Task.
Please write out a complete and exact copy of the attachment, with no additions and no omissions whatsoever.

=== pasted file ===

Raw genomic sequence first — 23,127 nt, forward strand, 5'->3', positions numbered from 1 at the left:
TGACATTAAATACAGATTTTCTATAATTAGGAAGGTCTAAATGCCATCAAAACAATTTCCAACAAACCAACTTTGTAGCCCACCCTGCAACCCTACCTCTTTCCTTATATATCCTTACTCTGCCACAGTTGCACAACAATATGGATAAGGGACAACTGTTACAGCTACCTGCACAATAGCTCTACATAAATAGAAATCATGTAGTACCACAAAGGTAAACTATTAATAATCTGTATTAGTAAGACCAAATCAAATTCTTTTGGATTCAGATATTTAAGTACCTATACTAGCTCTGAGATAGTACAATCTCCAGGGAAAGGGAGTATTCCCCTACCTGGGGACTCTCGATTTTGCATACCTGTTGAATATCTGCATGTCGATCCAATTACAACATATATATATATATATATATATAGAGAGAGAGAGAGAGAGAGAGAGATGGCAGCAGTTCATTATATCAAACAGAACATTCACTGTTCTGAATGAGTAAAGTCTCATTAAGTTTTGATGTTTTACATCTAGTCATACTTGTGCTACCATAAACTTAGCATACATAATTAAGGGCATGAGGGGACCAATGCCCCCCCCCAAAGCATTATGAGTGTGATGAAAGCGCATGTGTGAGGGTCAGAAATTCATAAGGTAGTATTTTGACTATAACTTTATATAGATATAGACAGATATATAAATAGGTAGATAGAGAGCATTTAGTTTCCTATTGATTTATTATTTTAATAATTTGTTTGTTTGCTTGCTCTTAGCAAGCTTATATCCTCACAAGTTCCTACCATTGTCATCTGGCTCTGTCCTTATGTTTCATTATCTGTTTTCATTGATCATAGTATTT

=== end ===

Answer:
Raw genomic sequence first — 23,127 nt, forward strand, 5'->3', positions numbered from 1 at the left:
TGACATTAAATACAGATTTTCTATAATTAGGAAGGTCTAAATGCCATCAAAACAATTTCCAACAAACCAACTTTGTAGCCCACCCTGCAACCCTACCTCTTTCCTTATATATCCTTACTCTGCCACAGTTGCACAACAATATGGATAAGGGACAACTGTTACAGCTACCTGCACAATAGCTCTACATAAATAGAAATCATGTAGTACCACAAAGGTAAACTATTAATAATCTGTATTAGTAAGACCAAATCAAATTCTTTTGGATTCAGATATTTAAGTACCTATACTAGCTCTGAGATAGTACAATCTCCAGGGAAAGGGAGTATTCCCCTACCTGGGGACTCTCGATTTTGCATACCTGTTGAATATCTGCATGTCGATCCAATTACAACATATATATATATATATATATATAGAGAGAGAGAGAGAGAGAGAGAGATGGCAGCAGTTCATTATATCAAACAGAACATTCACTGTTCTGAATGAGTAAAGTCTCATTAAGTTTTGATGTTTTACATCTAGTCATACTTGTGCTACCATAAACTTAGCATACATAATTAAGGGCATGAGGGGACCAATGCCCCCCCCCAAAGCATTATGAGTGTGATGAAAGCGCATGTGTGAGGGTCAGAAATTCATAAGGTAGTATTTTGACTATAACTTTATATAGATATAGACAGATATATAAATAGGTAGATAGAGAGCATTTAGTTTCCTATTGATTTATTATTTTAATAATTTGTTTGTTTGCTTGCTCTTAGCAAGCTTATATCCTCACAAGTTCCTACCATTGTCATCTGGCTCTGTCCTTATGTTTCATTATCTGTTTTCATTGATCATAGTATTT